Verdicts & Settlements
William Beaumont Hospital
Two-month old child, brought to William Beaumont Hospital in Troy, MI, for a renal scan involving a kidney condition. After multiple failed attempts to start an IV, the child’s condition changed dramatically, with the child showing signs of trouble breathing and turning blue. Hospital staff failed to call a code blue or perform chest compressions in a timely fashion, leading to hypoxic ischemia, with resulted in massive brain damage and cerebral palsy. The jury found for the plaintiff, awarding $130 million.
Wade vs. Henry Ford Hospital
Michigan’s largest medical malpractice verdict. Verdict obtained on behalf of brain-damaged baby who had presented to emergency department of Bon Secor Hospital with difficulty breathing. Mother reported child seemed to be “gasping for air.” Following cursory physical examination, child discharged home with instructions for use of inhaler. The following morning, the child arrested while en route to the hospital for additional respiratory difficulties. McKeen & Associates effectively argued despite normal vital signs, history of child gasping for air and numerous visits to emergency department over previous week merited admission to the hospital for observation.
Oppenheim vs. Project Straight, et al
A 33-year-old husband and father of three and successful business executive presented to outpatient detox center to help with recovering from addiction to prescription pain medications. Rogers negligently failed to preoperatively ascertain whether patient had cholinesterase deficiency that would make it more difficult for him to recover from anesthetic than normal patients. Patient left unattended for lengthy periods of time in recovery, suffered hypoxic ischemic brain damage. After lingering for several days, the patient died. Believed to be largest verdict ever in Oakland County for medical malpractice.
Blazo vs. McClaren Regional Medical Center
Largest jury verdict in medical malpractice case in history of Genesee County. Mother, pregnant with twins at 30 weeks, presented to McClaren Regional Medical Center for outpatient carpal tunnel surgery. While in recovery, mother reported contractions. Following brief period of monitoring, nurse spoke with attending obstetrician and decision was made to discharge mother. The next morning, mother awoke with advanced premature labor, totally in breach presentation, mandating immediate cesarean section delivery. The twins suffered consequences of prematurity with soft neuro cognitive impairment. The male twin later victimized by sodium overdose resulting in stroke and mild cerebral palsy.
Verdict on behalf of Milwaukee family whose daughter was brain-damaged from birthing complications at a community health center funded by the federal government. Claim was brought under the Federal Tort Claims Act. McKeen & Associates successfully established that the child was stuck in the birth canal for more than 20 minutes, suffering severe brain injury due to a lack of adequate oxygen.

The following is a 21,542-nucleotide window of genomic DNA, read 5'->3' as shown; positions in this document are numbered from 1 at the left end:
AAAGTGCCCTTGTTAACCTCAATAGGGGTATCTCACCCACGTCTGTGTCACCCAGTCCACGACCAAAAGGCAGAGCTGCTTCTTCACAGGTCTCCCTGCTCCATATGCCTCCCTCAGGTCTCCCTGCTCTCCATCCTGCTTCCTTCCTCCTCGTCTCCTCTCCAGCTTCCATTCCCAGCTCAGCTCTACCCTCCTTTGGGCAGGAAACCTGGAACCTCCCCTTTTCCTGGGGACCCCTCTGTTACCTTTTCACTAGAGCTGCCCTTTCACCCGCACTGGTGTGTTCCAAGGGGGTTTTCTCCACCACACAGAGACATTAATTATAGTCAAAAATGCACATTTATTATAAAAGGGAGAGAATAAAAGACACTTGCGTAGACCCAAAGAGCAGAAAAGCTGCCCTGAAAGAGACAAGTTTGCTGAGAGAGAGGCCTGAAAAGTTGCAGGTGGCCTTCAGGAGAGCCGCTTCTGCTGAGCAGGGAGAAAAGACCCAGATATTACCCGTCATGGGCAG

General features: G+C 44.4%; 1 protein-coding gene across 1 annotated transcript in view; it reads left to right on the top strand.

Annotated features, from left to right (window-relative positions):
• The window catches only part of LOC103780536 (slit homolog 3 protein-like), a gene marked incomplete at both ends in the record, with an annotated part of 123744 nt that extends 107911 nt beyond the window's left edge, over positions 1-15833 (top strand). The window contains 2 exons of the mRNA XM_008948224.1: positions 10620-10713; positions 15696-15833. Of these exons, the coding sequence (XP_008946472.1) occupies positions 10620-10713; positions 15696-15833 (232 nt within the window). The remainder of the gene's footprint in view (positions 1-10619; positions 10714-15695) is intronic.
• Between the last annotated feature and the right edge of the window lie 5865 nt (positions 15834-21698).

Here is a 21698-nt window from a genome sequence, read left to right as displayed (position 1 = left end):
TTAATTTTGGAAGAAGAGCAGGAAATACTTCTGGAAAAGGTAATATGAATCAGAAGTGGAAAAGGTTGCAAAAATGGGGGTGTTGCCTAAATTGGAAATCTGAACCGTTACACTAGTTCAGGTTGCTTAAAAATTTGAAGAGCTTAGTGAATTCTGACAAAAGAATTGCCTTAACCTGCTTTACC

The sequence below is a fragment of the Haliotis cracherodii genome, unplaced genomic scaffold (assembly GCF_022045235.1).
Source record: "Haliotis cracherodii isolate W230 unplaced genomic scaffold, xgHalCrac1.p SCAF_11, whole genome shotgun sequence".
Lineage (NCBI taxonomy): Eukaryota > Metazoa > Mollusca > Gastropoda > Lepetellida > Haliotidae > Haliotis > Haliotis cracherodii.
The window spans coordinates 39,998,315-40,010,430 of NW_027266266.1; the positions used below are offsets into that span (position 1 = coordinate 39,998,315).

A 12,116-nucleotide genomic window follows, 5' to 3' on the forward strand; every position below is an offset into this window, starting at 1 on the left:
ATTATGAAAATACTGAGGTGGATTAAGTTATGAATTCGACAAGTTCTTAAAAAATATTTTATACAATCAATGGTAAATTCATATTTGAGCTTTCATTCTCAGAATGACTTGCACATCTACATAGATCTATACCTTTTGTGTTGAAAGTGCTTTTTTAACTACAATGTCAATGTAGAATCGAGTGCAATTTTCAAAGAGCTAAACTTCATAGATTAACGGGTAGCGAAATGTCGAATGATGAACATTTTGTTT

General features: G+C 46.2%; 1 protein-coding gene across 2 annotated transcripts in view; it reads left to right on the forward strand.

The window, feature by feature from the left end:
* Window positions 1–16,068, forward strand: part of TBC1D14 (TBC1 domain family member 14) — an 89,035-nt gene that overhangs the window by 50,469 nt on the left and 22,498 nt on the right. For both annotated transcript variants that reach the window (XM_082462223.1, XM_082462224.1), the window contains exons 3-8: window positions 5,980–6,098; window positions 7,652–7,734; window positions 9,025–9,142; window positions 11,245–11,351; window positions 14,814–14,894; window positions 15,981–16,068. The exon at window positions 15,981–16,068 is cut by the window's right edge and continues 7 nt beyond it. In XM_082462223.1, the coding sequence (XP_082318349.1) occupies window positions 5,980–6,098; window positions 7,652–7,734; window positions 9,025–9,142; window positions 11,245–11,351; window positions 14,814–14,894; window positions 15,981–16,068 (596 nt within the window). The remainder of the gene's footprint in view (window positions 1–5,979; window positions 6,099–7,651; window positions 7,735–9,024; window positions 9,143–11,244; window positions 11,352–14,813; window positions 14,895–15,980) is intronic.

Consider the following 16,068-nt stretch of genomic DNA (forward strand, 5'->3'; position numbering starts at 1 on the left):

$19,800,000 Jury Verdict
Heister vs. Surulli
Jury verdict predicated upon attending obstetrician’s negligence in failure to provide appropriate ante natal care. During prenatal visits, it should have become obvious that a dangerous condition known as oligohydramnios or decreased amniotic fluid existed. Oligohydramnios is both an identifier and risk factor for fetal compromise. As a consequence of delay in delivery, the minor plaintiff suffered meconium aspiration syndrome and significant cognitive impairment. Defendants argued that cognitive impairment unaccompanied by cerebral palsy cannot be due to ante natal or peri natal events. Plaintiff successfully argued that hypoxia and ischemic injury can cause brain damage that manifests in a variety of ways, including cognitive impairment with or without cerebral palsy.
Estate of Sabrie Nash v. Children’s Hospital of Michigan, et al
Plaintiff’s decedent, Sabrie Nash, was a twin who was born premature at 25 weeks on November 7, 2010. Following birth, she was diagnosed with bronchopulmonary dysplasia (BPD), respiratory distress syndrome, and pulmonary hypertension. She was hospitalized at Defendant, Children’s Hospital of Michigan (CHM) and placed on a mechanical ventilator for almost two months. Over time, Sabrie began to make progress with respect to growth and development and her condition improved. On October 11, 2010, she was discharged home on supplemental oxygen.
Sabrie continued to show signs of improvement while at home. She was eating well and gaining weight. Nevertheless, she remained on supplemental oxygen and medication to assist with breathing as her lungs continued to develop.
During the first week of November 2010, Sabrie’s mother noticed that she had respiratory congestion with nasal discharge. On November 7, 2010, Sabrie’s mother took her and her twin brother to CHM to be evaluated. Sabrie’s mother indicated that she did not feel that Sabrie’s breathing was labored, but she was concerned that drainage was clogging the nasal cannula tubing. A chest X-ray showed no focal consolidations (a sign of pneumonia). Sabrie was prescribed nasal saline drops and sent home.
On November 18, 2012, at approximately 9:15 pm, Sabrie’s parents brought her to the emergency department at CHM. At this point, her corrected age was less than one month. Sabrie’s mother reported that Sabrie “was breathing funny,” describing episodes of rapid breathing followed by slow breathing. She also reported that Sabrie had stopped breathing and had gone limp. Sabrie’s mother said that she had a “bad feeling” which had prompted her to take Sabrie to the emergency department. Her level of concern was much higher on November 18th than it had been when Sabrie was taken to the emergency department on November 7th.